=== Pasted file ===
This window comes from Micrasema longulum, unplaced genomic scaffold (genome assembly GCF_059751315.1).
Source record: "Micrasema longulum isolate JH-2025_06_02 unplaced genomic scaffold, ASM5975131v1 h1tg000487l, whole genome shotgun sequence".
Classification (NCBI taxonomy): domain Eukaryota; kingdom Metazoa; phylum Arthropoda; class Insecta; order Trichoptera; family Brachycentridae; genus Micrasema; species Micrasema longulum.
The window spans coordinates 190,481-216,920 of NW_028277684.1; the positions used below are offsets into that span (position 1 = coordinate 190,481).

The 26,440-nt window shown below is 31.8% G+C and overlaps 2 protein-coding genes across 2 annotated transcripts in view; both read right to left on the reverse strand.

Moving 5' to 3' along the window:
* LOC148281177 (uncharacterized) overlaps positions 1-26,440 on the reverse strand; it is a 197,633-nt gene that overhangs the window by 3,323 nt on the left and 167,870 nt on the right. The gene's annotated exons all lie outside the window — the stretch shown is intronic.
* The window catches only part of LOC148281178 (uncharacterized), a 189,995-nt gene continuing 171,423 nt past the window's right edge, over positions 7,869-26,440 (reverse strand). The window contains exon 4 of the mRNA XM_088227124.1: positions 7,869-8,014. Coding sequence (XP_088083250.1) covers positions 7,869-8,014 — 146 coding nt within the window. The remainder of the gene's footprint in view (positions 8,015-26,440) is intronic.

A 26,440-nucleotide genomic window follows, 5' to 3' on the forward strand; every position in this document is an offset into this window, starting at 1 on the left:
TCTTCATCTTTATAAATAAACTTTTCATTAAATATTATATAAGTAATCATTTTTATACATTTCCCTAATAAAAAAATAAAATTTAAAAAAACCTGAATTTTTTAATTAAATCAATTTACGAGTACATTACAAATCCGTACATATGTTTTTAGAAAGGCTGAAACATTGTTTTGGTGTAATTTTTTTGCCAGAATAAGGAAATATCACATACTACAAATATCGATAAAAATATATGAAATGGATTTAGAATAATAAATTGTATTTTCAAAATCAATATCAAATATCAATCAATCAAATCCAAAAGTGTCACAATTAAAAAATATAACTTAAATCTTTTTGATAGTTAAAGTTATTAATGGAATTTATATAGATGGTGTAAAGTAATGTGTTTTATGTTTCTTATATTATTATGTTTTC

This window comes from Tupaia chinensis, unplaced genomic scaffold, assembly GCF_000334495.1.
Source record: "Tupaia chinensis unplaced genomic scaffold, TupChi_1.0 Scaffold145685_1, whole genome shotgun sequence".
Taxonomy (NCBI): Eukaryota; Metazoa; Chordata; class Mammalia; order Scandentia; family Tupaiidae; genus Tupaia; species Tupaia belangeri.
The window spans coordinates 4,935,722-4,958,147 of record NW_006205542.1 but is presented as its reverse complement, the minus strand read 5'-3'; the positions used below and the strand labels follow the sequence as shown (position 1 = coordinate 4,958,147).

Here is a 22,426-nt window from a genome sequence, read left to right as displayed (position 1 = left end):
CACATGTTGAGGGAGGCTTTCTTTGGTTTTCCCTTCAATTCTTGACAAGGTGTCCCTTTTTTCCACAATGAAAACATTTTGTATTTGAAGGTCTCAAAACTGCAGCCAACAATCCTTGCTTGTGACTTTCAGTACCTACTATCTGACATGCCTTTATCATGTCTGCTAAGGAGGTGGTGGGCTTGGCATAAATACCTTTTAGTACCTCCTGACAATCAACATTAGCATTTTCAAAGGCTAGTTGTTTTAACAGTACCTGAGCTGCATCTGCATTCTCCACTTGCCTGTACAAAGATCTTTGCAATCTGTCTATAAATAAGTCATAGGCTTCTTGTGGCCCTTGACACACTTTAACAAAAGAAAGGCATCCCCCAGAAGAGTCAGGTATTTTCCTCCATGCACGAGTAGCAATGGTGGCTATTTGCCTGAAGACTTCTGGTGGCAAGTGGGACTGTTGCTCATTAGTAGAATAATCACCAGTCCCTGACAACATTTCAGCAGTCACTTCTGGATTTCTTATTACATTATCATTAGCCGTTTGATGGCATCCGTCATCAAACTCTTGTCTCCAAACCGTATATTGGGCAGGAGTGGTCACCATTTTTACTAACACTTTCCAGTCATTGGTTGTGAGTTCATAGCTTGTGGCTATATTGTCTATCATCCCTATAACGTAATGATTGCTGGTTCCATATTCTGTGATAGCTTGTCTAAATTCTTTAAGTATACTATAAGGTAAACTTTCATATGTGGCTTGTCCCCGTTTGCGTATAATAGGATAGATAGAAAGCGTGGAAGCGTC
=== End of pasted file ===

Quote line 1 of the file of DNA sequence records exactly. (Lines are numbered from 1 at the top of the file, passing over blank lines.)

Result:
This window comes from Micrasema longulum, unplaced genomic scaffold (genome assembly GCF_059751315.1).